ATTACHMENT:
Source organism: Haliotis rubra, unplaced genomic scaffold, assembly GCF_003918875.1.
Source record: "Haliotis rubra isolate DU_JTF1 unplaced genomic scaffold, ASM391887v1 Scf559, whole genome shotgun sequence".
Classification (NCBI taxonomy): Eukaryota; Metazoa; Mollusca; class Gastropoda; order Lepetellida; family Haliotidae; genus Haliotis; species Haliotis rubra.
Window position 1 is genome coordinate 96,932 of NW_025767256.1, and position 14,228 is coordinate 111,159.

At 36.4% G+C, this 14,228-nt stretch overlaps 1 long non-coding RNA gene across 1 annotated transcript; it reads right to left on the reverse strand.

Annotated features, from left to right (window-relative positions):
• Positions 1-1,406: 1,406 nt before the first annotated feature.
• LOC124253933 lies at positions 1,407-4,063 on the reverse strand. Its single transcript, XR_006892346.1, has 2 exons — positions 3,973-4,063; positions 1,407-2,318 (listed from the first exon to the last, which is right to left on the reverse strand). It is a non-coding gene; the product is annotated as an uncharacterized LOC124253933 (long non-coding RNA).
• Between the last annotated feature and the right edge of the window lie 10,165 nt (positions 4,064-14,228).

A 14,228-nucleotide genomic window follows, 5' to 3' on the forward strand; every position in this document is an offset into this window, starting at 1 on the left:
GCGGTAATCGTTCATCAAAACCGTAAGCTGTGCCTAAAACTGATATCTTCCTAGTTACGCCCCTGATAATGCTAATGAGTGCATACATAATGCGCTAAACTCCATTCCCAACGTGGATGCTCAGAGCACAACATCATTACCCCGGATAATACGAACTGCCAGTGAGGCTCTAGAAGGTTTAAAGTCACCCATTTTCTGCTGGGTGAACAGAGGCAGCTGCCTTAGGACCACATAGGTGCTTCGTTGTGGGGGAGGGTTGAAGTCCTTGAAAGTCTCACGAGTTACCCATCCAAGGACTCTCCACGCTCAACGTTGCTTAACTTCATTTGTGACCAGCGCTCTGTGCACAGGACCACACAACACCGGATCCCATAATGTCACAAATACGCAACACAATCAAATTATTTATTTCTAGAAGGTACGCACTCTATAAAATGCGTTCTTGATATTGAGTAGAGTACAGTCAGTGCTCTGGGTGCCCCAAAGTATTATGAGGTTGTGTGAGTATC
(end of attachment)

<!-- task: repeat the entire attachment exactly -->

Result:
Source organism: Haliotis rubra, unplaced genomic scaffold, assembly GCF_003918875.1.
Source record: "Haliotis rubra isolate DU_JTF1 unplaced genomic scaffold, ASM391887v1 Scf559, whole genome shotgun sequence".
Classification (NCBI taxonomy): Eukaryota; Metazoa; Mollusca; class Gastropoda; order Lepetellida; family Haliotidae; genus Haliotis; species Haliotis rubra.
Window position 1 is genome coordinate 96,932 of NW_025767256.1, and position 14,228 is coordinate 111,159.

At 36.4% G+C, this 14,228-nt stretch overlaps 1 long non-coding RNA gene across 1 annotated transcript; it reads right to left on the reverse strand.

Annotated features, from left to right (window-relative positions):
• Positions 1-1,406: 1,406 nt before the first annotated feature.
• LOC124253933 lies at positions 1,407-4,063 on the reverse strand. Its single transcript, XR_006892346.1, has 2 exons — positions 3,973-4,063; positions 1,407-2,318 (listed from the first exon to the last, which is right to left on the reverse strand). It is a non-coding gene; the product is annotated as an uncharacterized LOC124253933 (long non-coding RNA).
• Between the last annotated feature and the right edge of the window lie 10,165 nt (positions 4,064-14,228).

A 14,228-nucleotide genomic window follows, 5' to 3' on the forward strand; every position in this document is an offset into this window, starting at 1 on the left:
GCGGTAATCGTTCATCAAAACCGTAAGCTGTGCCTAAAACTGATATCTTCCTAGTTACGCCCCTGATAATGCTAATGAGTGCATACATAATGCGCTAAACTCCATTCCCAACGTGGATGCTCAGAGCACAACATCATTACCCCGGATAATACGAACTGCCAGTGAGGCTCTAGAAGGTTTAAAGTCACCCATTTTCTGCTGGGTGAACAGAGGCAGCTGCCTTAGGACCACATAGGTGCTTCGTTGTGGGGGAGGGTTGAAGTCCTTGAAAGTCTCACGAGTTACCCATCCAAGGACTCTCCACGCTCAACGTTGCTTAACTTCATTTGTGACCAGCGCTCTGTGCACAGGACCACACAACACCGGATCCCATAATGTCACAAATACGCAACACAATCAAATTATTTATTTCTAGAAGGTACGCACTCTATAAAATGCGTTCTTGATATTGAGTAGAGTACAGTCAGTGCTCTGGGTGCCCCAAAGTATTATGAGGTTGTGTGAGTATC